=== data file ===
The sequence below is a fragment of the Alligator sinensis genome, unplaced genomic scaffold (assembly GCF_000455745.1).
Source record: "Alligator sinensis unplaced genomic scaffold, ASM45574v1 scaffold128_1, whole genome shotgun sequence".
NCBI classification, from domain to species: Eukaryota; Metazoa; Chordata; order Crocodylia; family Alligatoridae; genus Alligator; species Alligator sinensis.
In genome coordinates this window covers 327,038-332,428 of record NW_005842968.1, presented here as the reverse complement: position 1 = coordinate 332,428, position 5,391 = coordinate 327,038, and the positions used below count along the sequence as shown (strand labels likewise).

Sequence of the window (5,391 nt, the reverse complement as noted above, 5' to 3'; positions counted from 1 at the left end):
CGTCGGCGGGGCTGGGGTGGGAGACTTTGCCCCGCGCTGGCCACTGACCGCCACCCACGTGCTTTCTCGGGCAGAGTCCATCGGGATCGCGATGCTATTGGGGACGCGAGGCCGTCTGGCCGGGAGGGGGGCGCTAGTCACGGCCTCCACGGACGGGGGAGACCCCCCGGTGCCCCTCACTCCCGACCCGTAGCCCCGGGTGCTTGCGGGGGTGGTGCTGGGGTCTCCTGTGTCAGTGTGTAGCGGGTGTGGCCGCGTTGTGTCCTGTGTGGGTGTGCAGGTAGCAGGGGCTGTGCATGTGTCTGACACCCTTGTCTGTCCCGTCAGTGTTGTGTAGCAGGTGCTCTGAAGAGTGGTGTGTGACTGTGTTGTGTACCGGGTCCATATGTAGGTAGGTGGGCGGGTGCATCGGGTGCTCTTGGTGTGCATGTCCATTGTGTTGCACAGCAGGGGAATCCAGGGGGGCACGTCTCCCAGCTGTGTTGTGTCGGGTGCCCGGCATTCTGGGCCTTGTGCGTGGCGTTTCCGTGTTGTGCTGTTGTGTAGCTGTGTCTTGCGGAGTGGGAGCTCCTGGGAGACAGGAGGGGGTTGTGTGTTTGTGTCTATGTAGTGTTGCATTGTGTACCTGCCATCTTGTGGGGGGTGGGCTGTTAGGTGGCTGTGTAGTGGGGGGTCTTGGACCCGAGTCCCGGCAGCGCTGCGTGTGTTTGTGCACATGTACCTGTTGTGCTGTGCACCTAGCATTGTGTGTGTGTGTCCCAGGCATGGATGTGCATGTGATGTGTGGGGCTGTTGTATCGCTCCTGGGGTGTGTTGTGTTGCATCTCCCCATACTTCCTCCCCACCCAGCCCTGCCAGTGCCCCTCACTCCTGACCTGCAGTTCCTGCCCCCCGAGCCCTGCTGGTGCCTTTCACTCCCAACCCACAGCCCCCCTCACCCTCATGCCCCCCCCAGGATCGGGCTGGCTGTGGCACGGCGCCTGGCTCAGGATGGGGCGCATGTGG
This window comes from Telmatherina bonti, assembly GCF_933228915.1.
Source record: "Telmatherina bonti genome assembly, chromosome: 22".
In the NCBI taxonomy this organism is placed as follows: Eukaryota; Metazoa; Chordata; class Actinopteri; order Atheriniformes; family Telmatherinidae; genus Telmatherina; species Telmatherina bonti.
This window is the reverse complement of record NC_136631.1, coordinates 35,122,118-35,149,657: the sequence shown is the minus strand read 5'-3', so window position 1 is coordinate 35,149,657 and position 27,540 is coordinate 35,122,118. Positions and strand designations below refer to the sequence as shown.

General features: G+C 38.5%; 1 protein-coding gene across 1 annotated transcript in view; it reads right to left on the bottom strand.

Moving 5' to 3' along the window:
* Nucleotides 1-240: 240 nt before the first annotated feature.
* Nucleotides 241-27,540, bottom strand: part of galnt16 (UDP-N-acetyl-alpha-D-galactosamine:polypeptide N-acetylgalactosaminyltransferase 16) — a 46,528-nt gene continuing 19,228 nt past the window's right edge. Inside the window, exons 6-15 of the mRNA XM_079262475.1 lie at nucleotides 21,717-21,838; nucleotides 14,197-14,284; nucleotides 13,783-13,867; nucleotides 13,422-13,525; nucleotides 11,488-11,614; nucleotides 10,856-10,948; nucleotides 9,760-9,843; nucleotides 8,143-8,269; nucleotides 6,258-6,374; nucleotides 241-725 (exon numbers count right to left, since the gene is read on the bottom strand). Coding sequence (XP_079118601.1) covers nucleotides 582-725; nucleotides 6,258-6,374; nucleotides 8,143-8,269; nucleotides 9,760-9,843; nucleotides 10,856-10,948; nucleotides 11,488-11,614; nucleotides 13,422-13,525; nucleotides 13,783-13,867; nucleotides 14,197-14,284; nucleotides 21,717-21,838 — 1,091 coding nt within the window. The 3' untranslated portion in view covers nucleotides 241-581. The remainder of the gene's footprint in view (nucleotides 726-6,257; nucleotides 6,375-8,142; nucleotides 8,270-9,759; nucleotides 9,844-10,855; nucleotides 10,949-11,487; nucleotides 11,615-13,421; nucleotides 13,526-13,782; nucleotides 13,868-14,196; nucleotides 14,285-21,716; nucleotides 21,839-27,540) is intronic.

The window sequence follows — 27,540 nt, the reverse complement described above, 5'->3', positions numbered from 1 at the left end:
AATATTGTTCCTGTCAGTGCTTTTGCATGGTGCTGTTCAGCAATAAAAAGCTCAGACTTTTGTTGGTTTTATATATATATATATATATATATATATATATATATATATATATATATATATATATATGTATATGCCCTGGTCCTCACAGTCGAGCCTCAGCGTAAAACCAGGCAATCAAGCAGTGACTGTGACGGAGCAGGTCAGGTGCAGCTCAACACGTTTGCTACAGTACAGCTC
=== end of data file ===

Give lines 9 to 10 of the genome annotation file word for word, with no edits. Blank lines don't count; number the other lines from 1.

In the NCBI taxonomy this organism is placed as follows: Eukaryota; Metazoa; Chordata; class Actinopteri; order Atheriniformes; family Telmatherinidae; genus Telmatherina; species Telmatherina bonti.
This window is the reverse complement of record NC_136631.1, coordinates 35,122,118-35,149,657: the sequence shown is the minus strand read 5'-3', so window position 1 is coordinate 35,149,657 and position 27,540 is coordinate 35,122,118. Positions and strand designations below refer to the sequence as shown.